The genesis of payment channels was born in some of the earliest Bitcoin code, namely version Bitcoin 0.1. Years later, the genius of payment channels was realized and the nascent Lightning Network as a layer 2 solution emerged. Shortly thereafter, payment channels were adopted by the Ethereum community as well.
The Lightning network is its own protocol and its own blockchain. As of right now, the Lightning network is compatible with the Bitcoin blockchain and the Litecoin blockchain. All standard payment channel operations such as, opening a channel, closing a channel, settling a channel, etc., are done by the network upon request from the user. The implementation of Lightning we used is called Lightning Network Daemon (LND) and it is based on the BOLT specifications.
- Payment channels
- Single-hop/multi-hop payments
- Atomic swap
The lightning team has achieved a cross-chain atomic swap with LND, however it isn’t exactly clear how this is done in practice.
How it works
When two parties decide to open a bidirectional payment channel they create one on-chain transaction to deposit funds into a multi-signature output to be used off-chain.¹ Immediately prior to this transaction a refund transaction is created which will return the funds to each party respectively in case either party decides they don’t want to participate. After the initial on-chain transaction the payment channel is ready for off-chain transactions.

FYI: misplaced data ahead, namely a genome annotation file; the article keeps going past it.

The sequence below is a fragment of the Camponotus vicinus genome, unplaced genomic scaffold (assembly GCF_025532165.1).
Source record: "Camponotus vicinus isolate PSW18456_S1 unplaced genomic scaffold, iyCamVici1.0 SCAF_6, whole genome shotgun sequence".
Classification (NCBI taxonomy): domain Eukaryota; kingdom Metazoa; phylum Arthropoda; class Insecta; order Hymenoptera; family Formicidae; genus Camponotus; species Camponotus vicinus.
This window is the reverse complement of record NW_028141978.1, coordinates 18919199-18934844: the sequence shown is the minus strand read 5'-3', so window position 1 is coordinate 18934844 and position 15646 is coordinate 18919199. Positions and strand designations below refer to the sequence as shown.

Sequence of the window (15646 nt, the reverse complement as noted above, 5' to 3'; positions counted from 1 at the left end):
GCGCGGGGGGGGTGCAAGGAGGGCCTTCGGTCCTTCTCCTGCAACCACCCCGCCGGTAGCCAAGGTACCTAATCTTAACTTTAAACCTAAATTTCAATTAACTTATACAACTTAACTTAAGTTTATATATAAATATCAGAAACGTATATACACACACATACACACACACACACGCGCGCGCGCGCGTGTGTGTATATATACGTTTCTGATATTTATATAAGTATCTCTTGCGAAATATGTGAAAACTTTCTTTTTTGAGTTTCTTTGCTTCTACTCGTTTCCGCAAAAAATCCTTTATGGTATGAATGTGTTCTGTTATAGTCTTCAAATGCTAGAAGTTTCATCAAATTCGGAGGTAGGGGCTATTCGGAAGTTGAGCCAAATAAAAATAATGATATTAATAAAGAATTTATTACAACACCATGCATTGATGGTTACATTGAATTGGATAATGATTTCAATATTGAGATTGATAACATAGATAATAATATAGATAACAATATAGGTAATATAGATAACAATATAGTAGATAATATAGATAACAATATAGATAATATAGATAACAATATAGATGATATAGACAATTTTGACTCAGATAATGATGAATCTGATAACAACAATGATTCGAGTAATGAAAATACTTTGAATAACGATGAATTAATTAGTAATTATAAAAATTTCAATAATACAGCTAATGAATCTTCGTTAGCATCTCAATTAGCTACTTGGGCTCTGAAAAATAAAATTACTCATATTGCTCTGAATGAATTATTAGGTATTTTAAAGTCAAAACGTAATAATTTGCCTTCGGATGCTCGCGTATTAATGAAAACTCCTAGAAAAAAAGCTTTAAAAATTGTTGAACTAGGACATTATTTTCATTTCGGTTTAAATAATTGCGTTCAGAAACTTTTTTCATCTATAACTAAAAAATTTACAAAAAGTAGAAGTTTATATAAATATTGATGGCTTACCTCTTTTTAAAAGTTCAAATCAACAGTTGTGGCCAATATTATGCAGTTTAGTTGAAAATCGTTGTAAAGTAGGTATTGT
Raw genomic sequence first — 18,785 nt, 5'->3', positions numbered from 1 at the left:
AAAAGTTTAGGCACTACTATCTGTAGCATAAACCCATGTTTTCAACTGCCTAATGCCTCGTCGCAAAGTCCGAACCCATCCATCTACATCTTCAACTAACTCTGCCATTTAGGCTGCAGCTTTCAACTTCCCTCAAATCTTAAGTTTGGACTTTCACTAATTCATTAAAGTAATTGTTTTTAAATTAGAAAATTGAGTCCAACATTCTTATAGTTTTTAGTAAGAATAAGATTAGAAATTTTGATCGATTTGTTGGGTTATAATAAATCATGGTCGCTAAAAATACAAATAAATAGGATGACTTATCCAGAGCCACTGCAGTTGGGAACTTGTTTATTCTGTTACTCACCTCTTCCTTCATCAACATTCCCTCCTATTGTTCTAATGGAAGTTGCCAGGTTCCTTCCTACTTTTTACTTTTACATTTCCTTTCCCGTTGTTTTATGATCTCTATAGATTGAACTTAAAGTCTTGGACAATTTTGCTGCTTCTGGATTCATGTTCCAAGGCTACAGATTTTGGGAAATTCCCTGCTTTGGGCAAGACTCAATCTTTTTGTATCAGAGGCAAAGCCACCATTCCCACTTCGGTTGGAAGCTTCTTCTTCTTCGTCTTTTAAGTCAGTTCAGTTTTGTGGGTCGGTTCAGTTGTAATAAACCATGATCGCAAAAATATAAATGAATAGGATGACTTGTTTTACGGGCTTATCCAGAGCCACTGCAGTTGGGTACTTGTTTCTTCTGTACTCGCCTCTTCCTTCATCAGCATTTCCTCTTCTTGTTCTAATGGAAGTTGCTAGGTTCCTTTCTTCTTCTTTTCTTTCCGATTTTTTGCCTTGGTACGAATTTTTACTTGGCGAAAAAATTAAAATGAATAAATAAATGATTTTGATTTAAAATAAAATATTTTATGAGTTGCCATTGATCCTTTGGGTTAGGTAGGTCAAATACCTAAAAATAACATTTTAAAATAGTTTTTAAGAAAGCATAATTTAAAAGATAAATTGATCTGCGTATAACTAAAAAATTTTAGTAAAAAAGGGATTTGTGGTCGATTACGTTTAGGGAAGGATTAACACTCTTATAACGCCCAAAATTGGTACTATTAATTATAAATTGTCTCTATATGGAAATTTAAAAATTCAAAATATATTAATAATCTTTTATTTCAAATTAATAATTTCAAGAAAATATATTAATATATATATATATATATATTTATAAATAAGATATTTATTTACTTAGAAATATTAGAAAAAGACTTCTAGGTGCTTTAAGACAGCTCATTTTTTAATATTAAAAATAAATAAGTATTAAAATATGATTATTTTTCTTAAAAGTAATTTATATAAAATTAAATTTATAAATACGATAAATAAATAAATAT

In the example above, if Alice wants to make an off-chain transaction, Bob must first generate an invoice/payrequest for a specified amount and then send the invoice over to Alice.² Alice will then make an off-chain transaction for the amount specified in the invoice.
The payment channel can be closed unilaterally by either party at any time with the most recent transaction as their current balance. If a channel is closed unilaterally while the other party is offline then the funds are frozen for a period of time dependant on the channel policy which is negotiated when the channel is initially opened. The latest transaction state is maintained by the network and does not have to be stored manually, besides for auditing purposes.
- The process is the same for unidirectional payment channels except only one party deposits funds into the multi-signature output.
- A payrequest is a serialized invoice that has the amount owed encoded into it. Payrequests are strictly one time use and cannot be recycled. Since payrequests contain a payment hash, after an invoice is paid out the hash preimage becomes public. Multiple uses of a payrequest could lead to an attacker saving the preimages and reusing them for a future payment using the same payrequest.
Traditional payment channels are single-hop payments because they are made directly from one node to another through a direct channel. Multi-hop payments, on the other hand, are payments made from one party to another through an implicit channel. For example, let’s say Alice, Bob, Carol and Dave are participants on the Lightning Network and Alice has a channel with Bob, Bob has a channel with Carol and Carol has a channel with Dave